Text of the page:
Syrian advances and Lebanese prisons

‘”Syria appears to continue to deploy troops on Lebanese soil in the remote and rugged hills north of the town of Rashaya al-Wadi, despite Damascus having ended its military occupation of Lebanon in April 2005,” reports the Jane’s article. The report goes on to say that “Syrian positions in Lebanon appear designed purely as a forward defensive line in the case of any Israeli advance and not as conduits for weaponry smuggled from Syria to Hezbollah. The militant Lebanese Shiite organization receives much of its armaments along the border in the northern Bekaa Valley adjacent to Shiite areas under the group’s control. Further commercial satellite imagery obtained by Jane’s from DigitalGlobe from Dec. 24, 2006 and March 12, 2008 suggest that Syria has undertaken a moderate increase in its equipment and therefore its activity at the apparent Syrian military bases on Lebanese soil. The new equipment includes what appears to be towed and self-propelled artillery and a T-54/55 tank. “Human intelligence verification of the increase in activity is impossible,” according to the Jane’s report, which goes on to say that “in late 2005, the Lebanese Armed Forces sealed off the hills to the east of Kfar Qouk. An LAF checkpoint at the junction of the only road leading to Deir al-Ashayer bars all but local residents from reaching the village. The nearby village of Halwa is also sealed off by the army. Although there are no Syrian army bases in the vicinity of Halwa, there are several small outposts manned by pro-Damascus Palestinian groups such as Fatah Intifada and as-Saiqa. These outposts are linked to Syria by un-patrolled dirt tracks used by commercial smugglers as well as militants for resupplying equipment and personnel.”‘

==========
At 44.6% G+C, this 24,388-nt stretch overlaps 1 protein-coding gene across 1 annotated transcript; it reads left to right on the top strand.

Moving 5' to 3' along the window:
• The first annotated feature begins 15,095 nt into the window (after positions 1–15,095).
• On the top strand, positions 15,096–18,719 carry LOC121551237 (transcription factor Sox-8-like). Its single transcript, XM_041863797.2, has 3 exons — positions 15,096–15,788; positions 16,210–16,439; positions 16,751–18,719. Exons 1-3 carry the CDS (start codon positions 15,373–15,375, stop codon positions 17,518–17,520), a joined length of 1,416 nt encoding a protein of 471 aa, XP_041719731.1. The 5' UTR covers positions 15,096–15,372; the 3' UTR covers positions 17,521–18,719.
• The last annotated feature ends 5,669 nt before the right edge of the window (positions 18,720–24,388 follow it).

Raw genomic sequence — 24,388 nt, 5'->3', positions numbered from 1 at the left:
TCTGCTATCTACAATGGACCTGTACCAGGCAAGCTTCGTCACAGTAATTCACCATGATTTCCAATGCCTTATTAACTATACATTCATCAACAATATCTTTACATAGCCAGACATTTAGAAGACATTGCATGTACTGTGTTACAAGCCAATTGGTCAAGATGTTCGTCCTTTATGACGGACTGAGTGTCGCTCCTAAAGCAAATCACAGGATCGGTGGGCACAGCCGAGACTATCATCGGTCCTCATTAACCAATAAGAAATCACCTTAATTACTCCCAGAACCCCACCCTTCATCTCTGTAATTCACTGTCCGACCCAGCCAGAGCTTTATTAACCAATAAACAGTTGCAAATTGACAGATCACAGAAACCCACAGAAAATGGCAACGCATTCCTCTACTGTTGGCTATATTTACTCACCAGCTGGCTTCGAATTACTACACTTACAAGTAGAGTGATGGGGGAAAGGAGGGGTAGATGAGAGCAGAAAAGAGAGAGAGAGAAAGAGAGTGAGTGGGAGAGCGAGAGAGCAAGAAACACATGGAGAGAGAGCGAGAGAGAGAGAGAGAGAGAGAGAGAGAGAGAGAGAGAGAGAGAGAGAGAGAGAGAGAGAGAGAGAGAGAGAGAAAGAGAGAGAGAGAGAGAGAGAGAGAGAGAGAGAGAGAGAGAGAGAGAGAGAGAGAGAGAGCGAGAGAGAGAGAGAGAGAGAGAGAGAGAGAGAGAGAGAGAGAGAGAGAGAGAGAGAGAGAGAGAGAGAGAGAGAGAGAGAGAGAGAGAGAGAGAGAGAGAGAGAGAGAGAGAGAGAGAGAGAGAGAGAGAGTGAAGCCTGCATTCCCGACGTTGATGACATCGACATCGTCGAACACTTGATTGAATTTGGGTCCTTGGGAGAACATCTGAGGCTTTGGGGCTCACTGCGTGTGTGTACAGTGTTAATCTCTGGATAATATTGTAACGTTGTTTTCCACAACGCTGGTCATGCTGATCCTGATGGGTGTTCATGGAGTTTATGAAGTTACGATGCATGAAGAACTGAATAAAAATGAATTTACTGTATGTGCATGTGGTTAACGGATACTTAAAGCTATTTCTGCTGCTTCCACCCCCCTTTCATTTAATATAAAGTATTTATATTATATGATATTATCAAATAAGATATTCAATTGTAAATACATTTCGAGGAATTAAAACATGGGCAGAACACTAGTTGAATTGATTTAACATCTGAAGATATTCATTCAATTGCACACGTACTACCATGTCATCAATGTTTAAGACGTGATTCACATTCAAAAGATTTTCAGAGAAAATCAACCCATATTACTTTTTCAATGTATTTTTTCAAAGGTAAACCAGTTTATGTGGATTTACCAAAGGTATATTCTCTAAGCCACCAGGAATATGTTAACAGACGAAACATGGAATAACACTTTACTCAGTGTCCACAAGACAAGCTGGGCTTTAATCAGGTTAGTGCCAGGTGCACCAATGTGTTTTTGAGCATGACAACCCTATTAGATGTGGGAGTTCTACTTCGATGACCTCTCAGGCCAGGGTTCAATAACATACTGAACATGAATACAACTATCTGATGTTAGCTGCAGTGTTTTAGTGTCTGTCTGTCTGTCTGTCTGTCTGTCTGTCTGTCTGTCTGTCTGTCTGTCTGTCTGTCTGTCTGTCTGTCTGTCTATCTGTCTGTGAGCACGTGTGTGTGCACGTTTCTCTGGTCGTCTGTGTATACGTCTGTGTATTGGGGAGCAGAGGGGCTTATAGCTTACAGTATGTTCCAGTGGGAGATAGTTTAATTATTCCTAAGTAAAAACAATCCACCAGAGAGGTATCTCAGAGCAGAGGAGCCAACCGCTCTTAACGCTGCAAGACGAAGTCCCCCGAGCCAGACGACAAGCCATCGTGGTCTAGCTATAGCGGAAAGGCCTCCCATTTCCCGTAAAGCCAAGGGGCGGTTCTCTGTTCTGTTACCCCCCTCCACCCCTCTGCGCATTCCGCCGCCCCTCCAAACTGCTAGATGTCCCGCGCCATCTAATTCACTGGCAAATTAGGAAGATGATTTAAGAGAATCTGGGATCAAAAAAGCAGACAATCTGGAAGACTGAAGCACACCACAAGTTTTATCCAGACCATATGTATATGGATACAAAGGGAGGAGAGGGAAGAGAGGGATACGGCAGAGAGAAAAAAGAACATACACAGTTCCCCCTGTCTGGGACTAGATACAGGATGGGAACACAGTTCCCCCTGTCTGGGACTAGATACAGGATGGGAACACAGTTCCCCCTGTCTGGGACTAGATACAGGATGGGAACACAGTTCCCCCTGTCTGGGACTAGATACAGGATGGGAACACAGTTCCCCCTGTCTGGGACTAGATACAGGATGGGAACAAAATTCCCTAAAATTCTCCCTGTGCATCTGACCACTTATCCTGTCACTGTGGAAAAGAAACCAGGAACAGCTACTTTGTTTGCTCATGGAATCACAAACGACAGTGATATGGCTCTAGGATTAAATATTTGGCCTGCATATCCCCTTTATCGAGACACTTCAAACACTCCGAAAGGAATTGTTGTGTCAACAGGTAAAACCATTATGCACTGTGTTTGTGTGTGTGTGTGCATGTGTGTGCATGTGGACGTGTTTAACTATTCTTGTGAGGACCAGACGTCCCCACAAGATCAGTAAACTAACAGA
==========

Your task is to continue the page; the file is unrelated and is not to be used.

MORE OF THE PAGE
‘Illegal migrants, drug addicts, sex workers and those accused of crimes against national security are particularly at risk of abuse which, according to interviews conducted by ALEF, ranged from electrocution to rape. ALEF also claims Lebanon has not lived up to its international legal obligations as a party to the UN Convention Against Torture, and a signatory of the Optional Protocol to the same convention. “Despite the framework of legal obligations which Lebanon is a part of, torture has been practiced by the Internal Security Forces against the majority of arrested persons,” the report says. In addition, Lebanon has failed to issue regular reports to the Committee Against Torture, the UN monitoring body in charge of ensuring states’ compliance to the convention. The report also criticizes the poor condition of Lebanese prisons which it claims are “under-staffed, under-resourced and over-crowded.”

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